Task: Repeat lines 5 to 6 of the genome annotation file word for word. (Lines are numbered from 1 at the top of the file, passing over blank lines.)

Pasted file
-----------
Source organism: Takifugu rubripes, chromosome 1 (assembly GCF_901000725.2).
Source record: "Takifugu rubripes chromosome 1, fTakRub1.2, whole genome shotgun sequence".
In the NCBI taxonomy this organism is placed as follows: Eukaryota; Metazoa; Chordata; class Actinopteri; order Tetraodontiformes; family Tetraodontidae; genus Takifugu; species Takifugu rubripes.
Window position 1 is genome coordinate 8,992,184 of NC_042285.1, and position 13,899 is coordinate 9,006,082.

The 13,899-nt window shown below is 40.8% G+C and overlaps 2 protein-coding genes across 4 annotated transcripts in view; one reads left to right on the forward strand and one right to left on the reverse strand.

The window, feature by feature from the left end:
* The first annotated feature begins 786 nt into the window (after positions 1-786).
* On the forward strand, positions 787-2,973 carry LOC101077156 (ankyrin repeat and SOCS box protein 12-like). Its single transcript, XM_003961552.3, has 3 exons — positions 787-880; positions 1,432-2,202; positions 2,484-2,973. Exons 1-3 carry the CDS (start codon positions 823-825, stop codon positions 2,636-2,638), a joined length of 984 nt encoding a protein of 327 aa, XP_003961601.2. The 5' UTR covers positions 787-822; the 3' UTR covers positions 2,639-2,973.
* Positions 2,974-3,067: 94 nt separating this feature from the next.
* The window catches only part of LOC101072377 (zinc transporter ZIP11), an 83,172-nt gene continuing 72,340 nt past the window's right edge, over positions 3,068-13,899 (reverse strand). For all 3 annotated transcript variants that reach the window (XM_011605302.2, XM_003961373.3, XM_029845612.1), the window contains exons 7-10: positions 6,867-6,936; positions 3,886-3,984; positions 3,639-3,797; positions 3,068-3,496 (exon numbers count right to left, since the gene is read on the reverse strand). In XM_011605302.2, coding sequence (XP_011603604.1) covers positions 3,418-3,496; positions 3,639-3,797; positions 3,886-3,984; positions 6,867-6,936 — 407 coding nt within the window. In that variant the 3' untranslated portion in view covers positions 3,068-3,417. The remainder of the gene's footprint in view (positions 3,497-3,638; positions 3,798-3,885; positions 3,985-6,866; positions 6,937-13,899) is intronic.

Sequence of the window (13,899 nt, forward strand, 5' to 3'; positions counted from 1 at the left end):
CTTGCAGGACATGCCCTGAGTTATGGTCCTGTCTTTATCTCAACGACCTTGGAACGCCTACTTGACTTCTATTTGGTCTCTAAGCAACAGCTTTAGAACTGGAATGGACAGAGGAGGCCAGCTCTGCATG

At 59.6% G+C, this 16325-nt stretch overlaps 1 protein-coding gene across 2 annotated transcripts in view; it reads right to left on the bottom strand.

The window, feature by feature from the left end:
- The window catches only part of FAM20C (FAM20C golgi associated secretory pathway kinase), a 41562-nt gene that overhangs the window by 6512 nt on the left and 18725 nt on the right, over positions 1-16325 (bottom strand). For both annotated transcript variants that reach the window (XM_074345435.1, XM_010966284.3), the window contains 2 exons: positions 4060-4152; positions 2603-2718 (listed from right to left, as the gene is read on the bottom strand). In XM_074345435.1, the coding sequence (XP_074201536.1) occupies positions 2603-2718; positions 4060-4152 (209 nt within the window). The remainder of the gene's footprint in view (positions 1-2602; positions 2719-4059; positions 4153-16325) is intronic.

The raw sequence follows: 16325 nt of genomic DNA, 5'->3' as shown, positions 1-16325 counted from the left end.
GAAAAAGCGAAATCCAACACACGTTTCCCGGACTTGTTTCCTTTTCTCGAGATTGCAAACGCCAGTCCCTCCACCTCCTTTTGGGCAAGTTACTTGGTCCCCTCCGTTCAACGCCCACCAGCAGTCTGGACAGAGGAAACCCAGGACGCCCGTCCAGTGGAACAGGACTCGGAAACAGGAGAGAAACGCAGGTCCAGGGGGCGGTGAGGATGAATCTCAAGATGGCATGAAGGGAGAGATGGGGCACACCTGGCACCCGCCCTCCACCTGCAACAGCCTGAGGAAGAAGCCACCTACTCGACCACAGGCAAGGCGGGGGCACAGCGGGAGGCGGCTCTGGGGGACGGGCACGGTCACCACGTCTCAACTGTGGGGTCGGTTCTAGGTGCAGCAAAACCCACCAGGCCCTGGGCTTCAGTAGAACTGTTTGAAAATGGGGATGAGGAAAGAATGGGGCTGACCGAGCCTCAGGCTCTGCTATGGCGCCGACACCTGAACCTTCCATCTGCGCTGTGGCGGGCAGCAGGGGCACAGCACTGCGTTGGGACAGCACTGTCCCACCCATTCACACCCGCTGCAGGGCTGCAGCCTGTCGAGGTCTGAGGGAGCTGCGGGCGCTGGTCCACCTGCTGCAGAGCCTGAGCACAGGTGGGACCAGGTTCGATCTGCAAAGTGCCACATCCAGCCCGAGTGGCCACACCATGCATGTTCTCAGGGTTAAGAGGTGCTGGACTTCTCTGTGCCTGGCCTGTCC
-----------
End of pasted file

The 13,899-nt window shown below is 40.8% G+C and overlaps 2 protein-coding genes across 4 annotated transcripts in view; one reads left to right on the forward strand and one right to left on the reverse strand.

The window, feature by feature from the left end: